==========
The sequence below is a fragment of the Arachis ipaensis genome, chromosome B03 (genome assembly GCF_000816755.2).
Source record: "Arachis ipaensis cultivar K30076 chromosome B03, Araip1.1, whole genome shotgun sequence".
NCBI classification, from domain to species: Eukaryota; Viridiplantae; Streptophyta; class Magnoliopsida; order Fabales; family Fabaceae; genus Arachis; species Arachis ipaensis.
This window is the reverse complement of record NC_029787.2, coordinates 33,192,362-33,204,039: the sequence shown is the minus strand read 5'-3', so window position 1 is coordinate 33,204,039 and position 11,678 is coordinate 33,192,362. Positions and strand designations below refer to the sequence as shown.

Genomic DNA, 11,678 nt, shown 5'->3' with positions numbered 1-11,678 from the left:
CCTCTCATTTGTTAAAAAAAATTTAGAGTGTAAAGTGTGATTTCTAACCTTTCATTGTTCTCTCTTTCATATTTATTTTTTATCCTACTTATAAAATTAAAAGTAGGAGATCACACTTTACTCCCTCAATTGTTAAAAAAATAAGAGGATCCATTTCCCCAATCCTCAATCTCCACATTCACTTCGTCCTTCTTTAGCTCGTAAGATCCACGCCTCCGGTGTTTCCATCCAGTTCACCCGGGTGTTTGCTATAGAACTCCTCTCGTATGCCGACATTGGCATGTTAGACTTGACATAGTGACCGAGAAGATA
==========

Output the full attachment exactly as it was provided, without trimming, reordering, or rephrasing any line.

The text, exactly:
The sequence below is a fragment of the Arachis ipaensis genome, chromosome B03 (genome assembly GCF_000816755.2).
Source record: "Arachis ipaensis cultivar K30076 chromosome B03, Araip1.1, whole genome shotgun sequence".
NCBI classification, from domain to species: Eukaryota; Viridiplantae; Streptophyta; class Magnoliopsida; order Fabales; family Fabaceae; genus Arachis; species Arachis ipaensis.
This window is the reverse complement of record NC_029787.2, coordinates 33,192,362-33,204,039: the sequence shown is the minus strand read 5'-3', so window position 1 is coordinate 33,204,039 and position 11,678 is coordinate 33,192,362. Positions and strand designations below refer to the sequence as shown.

Genomic DNA, 11,678 nt, shown 5'->3' with positions numbered 1-11,678 from the left:
CCTCTCATTTGTTAAAAAAAATTTAGAGTGTAAAGTGTGATTTCTAACCTTTCATTGTTCTCTCTTTCATATTTATTTTTTATCCTACTTATAAAATTAAAAGTAGGAGATCACACTTTACTCCCTCAATTGTTAAAAAAATAAGAGGATCCATTTCCCCAATCCTCAATCTCCACATTCACTTCGTCCTTCTTTAGCTCGTAAGATCCACGCCTCCGGTGTTTCCATCCAGTTCACCCGGGTGTTTGCTATAGAACTCCTCTCGTATGCCGACATTGGCATGTTAGACTTGACATAGTGACCGAGAAGATA